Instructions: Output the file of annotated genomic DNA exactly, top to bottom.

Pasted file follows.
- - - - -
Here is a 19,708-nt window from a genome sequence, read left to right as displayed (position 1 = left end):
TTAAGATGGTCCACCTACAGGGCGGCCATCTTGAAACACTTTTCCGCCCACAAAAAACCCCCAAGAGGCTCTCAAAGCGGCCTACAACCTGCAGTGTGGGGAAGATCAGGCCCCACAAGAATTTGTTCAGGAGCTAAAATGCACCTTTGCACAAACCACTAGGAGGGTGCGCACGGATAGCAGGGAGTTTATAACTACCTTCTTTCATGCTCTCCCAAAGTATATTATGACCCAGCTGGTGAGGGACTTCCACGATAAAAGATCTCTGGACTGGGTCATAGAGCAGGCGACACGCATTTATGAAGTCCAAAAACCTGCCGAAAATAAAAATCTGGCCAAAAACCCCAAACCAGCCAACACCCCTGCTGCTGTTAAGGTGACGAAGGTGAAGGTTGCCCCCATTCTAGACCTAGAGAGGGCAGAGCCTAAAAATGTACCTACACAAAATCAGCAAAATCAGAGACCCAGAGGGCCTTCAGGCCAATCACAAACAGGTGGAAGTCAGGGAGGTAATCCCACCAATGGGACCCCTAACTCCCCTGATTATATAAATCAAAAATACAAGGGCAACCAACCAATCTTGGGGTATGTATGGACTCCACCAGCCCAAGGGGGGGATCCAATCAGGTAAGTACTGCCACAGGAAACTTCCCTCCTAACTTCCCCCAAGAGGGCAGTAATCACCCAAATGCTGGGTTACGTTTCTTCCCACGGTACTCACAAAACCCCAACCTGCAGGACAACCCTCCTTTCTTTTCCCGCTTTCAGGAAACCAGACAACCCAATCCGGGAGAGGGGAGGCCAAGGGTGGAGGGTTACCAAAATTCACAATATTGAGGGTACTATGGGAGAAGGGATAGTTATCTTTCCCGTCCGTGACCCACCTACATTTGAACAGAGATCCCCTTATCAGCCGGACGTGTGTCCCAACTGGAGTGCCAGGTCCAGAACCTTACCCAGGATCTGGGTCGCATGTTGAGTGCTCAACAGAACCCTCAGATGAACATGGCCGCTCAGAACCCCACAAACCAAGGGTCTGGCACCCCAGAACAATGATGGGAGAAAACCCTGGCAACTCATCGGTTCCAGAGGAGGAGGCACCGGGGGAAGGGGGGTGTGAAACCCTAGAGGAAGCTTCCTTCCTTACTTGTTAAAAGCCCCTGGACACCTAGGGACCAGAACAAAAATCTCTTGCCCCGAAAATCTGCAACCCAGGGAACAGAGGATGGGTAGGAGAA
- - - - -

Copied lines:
Here is a 19,708-nt window from a genome sequence, read left to right as displayed (position 1 = left end):
TTAAGATGGTCCACCTACAGGGCGGCCATCTTGAAACACTTTTCCGCCCACAAAAAACCCCCAAGAGGCTCTCAAAGCGGCCTACAACCTGCAGTGTGGGGAAGATCAGGCCCCACAAGAATTTGTTCAGGAGCTAAAATGCACCTTTGCACAAACCACTAGGAGGGTGCGCACGGATAGCAGGGAGTTTATAACTACCTTCTTTCATGCTCTCCCAAAGTATATTATGACCCAGCTGGTGAGGGACTTCCACGATAAAAGATCTCTGGACTGGGTCATAGAGCAGGCGACACGCATTTATGAAGTCCAAAAACCTGCCGAAAATAAAAATCTGGCCAAAAACCCCAAACCAGCCAACACCCCTGCTGCTGTTAAGGTGACGAAGGTGAAGGTTGCCCCCATTCTAGACCTAGAGAGGGCAGAGCCTAAAAATGTACCTACACAAAATCAGCAAAATCAGAGACCCAGAGGGCCTTCAGGCCAATCACAAACAGGTGGAAGTCAGGGAGGTAATCCCACCAATGGGACCCCTAACTCCCCTGATTATATAAATCAAAAATACAAGGGCAACCAACCAATCTTGGGGTATGTATGGACTCCACCAGCCCAAGGGGGGGATCCAATCAGGTAAGTACTGCCACAGGAAACTTCCCTCCTAACTTCCCCCAAGAGGGCAGTAATCACCCAAATGCTGGGTTACGTTTCTTCCCACGGTACTCACAAAACCCCAACCTGCAGGACAACCCTCCTTTCTTTTCCCGCTTTCAGGAAACCAGACAACCCAATCCGGGAGAGGGGAGGCCAAGGGTGGAGGGTTACCAAAATTCACAATATTGAGGGTACTATGGGAGAAGGGATAGTTATCTTTCCCGTCCGTGACCCACCTACATTTGAACAGAGATCCCCTTATCAGCCGGACGTGTGTCCCAACTGGAGTGCCAGGTCCAGAACCTTACCCAGGATCTGGGTCGCATGTTGAGTGCTCAACAGAACCCTCAGATGAACATGGCCGCTCAGAACCCCACAAACCAAGGGTCTGGCACCCCAGAACAATGATGGGAGAAAACCCTGGCAACTCATCGGTTCCAGAGGAGGAGGCACCGGGGGAAGGGGGGTGTGAAACCCTAGAGGAAGCTTCCTTCCTTACTTGTTAAAAGCCCCTGGACACCTAGGGACCAGAACAAAAATCTCTTGCCCCGAAAATCTGCAACCCAGGGAACAGAGGATGGGTAGGAGAA